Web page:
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      TO THOSE REGISTERING FOR MEMBERSHIP ON UJ   01/06/2018

      To the Guests who have decided to register for Membership. PLEASE read Terms of Service, not just checking it off. This is covered there: Add more info than just "hunting" or "Upland hunting" or "birds" or "outdoors" or similar nebulous terms in the required INTERESTS field. Despite this Boards strong spam filtering function, some Spam registrations do sneak through. I need an inkling that you are a human being not a Spam Bot tagging onto key words. Also please do not use a business name as your User Name. Thank you.
chilly460

Another VA report....no grouse

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GraceinVA
1 minute ago, ANF grousin said:

 

 

This one?

IMG_4395.JPG.9b36c74cfcd1c918a3dab1547bc

 

 

 

I like laurel cover, some is good, some not so good.  That laurel should hold birds, protection from avian predators along with mast crop on the floor.  I'm headed out shortly and will be hitting a couple laurel covers.  One is well known around my house, everyone sees grouse out on the road picking up grit, yet no one hunts it since its considered to hard to hunt and kill birds in it.  

Yea that's her...freakin poser! Although she didn't point that grouse, she found it after I had shot it and I would have never looked where she found it. No doubt in my mind I would have lost that bird without her. She did point it the second time she found it...

 

And I think I know the covers your headed to. If I remember they are old burns. I'd give my left nut to be walking out of this cubicle to go hunt right meow...even in these birdless mtns of VA :)

 

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GrousinFF

GraceinVA is spot on with tons of good advice. I also prefer not to hunt laurel, but it can hold birds. Food has everything to do with finding birds, and figuring out what they are eating and where will determine your success. This year has provided a bumper crop of mast and a crappy year for grapes and berries, which, in-turn, have the birds really spread out. Also, at least in my observations, the heavier spring rains have hurt the clutches and I’m finding less juvenile birds than normal. Hang in there, and it’ll happen. There are still plenty of birds around. Also, as mentioned, if you can’t walk through it, (really young cuts) a bird probably won’t either. Just my experiences and 2 cents worth. Good luck!

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Curt

I know little about hunting in Virginia but here in PA I wouldn't spend much time hunting 5-9 year old cuts.  Nine years old would likely be my starting age, and I'd be looking for some a little older, say 9-17 years old.  As it gets colder I'd try to find some south facing covers as well.  Hunting grouse dogless can be very productive, especially if you have a knowledgeable partner to hunt with.  I know two guys locally here who have hunted together dogless for decades and they kill more than their share of grouse.  Keep at it, you'll figure it out.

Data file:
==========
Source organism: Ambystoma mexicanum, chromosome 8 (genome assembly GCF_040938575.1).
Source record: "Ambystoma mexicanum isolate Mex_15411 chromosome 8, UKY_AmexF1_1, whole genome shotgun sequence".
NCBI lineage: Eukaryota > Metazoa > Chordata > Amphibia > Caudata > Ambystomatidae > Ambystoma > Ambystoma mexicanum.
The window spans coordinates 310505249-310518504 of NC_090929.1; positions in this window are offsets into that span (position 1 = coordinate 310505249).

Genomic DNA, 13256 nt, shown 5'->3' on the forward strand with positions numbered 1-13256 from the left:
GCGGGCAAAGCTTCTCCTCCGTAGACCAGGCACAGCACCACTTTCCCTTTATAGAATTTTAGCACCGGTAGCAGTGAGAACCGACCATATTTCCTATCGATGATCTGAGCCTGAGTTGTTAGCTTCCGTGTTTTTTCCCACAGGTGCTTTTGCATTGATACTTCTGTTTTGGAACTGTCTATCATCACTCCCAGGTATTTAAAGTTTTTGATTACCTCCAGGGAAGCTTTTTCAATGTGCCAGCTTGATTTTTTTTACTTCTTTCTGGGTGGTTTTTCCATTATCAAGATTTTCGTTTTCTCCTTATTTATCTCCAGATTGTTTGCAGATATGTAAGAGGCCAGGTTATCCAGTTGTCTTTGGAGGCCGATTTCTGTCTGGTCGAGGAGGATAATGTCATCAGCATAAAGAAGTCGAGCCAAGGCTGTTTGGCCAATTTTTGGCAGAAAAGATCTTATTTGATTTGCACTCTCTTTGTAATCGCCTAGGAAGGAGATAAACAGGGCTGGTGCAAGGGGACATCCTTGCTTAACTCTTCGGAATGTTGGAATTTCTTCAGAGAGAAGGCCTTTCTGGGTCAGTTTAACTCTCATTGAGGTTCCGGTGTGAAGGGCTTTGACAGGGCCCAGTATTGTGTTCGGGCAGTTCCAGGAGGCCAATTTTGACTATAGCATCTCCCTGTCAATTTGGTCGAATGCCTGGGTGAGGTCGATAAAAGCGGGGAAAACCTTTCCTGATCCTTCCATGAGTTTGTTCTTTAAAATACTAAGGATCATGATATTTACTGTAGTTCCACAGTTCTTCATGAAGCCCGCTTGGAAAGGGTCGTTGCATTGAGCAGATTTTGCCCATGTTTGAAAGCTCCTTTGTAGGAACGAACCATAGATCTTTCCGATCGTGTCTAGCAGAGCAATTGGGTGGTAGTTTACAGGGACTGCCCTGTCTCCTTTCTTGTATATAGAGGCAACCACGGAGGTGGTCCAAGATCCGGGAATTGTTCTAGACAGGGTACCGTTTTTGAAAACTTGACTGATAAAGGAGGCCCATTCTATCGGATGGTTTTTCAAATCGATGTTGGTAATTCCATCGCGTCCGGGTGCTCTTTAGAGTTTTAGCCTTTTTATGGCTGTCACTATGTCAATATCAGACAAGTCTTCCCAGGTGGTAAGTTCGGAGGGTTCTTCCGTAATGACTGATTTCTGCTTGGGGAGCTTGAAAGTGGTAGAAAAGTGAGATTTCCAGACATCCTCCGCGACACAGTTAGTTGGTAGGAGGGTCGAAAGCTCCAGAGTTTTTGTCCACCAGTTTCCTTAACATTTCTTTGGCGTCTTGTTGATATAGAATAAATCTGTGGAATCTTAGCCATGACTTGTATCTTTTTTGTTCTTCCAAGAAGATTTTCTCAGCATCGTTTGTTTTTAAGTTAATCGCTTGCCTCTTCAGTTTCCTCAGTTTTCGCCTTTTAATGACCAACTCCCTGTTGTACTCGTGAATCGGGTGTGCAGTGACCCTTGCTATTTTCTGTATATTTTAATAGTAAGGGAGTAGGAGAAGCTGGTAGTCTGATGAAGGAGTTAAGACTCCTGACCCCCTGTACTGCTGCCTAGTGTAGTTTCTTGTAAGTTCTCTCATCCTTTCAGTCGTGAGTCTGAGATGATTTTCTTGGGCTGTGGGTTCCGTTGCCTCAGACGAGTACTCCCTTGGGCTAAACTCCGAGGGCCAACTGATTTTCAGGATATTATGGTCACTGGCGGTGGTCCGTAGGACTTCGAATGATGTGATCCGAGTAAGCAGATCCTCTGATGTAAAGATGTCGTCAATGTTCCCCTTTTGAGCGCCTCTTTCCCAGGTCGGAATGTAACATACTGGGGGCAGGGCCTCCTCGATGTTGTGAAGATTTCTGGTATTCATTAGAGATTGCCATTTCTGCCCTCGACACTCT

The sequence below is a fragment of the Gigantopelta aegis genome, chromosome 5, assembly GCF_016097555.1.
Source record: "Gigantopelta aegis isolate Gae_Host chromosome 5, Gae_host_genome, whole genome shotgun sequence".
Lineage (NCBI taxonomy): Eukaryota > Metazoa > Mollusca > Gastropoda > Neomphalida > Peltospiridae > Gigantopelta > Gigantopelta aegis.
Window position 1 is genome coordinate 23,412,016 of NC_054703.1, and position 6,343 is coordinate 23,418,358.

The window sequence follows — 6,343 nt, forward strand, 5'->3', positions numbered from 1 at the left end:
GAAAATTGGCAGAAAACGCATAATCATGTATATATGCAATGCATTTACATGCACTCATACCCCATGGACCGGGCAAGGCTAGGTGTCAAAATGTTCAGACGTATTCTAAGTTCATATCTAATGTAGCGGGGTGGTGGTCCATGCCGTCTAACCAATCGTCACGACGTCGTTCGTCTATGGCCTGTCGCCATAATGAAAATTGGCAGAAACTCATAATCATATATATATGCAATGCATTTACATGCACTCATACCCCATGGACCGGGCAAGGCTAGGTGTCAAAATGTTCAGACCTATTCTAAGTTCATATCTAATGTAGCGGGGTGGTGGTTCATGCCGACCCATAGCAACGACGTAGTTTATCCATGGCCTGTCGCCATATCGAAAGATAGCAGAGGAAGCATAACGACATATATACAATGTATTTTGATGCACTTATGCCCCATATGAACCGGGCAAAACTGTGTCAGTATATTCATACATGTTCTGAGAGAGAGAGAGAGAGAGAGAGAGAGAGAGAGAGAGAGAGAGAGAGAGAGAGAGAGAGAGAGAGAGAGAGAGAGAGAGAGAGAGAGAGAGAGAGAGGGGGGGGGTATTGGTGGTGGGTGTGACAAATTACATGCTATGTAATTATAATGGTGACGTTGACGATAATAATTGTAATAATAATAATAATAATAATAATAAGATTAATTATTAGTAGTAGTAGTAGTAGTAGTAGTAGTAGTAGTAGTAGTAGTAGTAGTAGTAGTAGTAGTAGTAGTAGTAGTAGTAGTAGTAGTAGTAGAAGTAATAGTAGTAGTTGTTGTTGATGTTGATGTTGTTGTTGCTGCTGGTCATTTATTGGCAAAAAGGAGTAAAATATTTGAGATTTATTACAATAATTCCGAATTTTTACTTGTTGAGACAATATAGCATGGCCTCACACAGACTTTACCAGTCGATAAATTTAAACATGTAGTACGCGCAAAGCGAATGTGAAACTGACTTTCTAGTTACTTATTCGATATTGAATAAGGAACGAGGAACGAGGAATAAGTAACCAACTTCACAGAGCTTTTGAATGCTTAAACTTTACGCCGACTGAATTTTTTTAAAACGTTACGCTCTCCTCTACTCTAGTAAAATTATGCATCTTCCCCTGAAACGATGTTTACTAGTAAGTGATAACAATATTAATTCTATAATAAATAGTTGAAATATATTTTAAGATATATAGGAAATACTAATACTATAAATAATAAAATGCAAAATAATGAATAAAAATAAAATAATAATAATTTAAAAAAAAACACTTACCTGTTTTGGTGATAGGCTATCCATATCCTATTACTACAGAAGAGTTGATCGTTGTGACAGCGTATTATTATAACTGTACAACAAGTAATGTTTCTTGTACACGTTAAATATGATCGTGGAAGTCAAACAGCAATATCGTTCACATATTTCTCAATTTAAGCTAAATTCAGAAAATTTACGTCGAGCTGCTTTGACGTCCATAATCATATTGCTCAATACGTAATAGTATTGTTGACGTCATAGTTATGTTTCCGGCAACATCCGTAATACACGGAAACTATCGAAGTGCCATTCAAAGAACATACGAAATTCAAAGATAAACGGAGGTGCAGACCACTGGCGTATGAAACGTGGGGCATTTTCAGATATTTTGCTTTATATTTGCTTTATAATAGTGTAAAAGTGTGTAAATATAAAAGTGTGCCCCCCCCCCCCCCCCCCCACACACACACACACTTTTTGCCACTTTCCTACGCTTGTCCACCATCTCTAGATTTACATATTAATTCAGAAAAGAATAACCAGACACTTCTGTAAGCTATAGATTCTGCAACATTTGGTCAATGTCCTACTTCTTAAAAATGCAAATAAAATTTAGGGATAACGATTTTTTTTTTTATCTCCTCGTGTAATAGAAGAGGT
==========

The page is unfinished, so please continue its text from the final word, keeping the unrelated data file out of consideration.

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Mike Connally
2 hours ago, Curt said:

I know little about hunting in Virginia but here in PA I wouldn't spend much time hunting 5-9 year old cuts.  Nine years old would likely be my starting age, and I'd be looking for some a little older, say 9-17 years old.  As it gets colder I'd try to find some south facing covers as well.  Hunting grouse dogless can be very productive, especially if you have a knowledgeable partner to hunt with.  I know two guys locally here who have hunted together dogless for decades and they kill more than their share of grouse.  Keep at it, you'll figure it out.

There’s a big difference in success rates between two hunters without a dog and a single hunter. A grouse feeling trapped between two hunters is much more likely to flush than one skulking near a single hunter. 

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Curt
32 minutes ago, Mike Connally said:

There’s a big difference in success rates between two hunters without a dog and a single hunter. A grouse feeling trapped between two hunters is much more likely to flush than one skulking near a single hunter. 

 

Yep, two are definitely better than one.  However, even a lone hunter can increase his odds if he hunts properly.  He can also increase his flush rate by how he walks in any given cover.

A steady walking pace will allow some grouse to hunker down and let a hunter walk past.  If the hunter walks several steps, then pauses for several seconds before walking on for several more steps, pausing, etc., some birds will become unnerved and flush.  We used to do that when we were kids, it works.  Also stop near any really thick spot such as a blow down, toss a couple sticks or rocks into the thick spot, be ready for a flush.  In other words don't just amble through likely cover hoping to push one out on your path, there's more to it.

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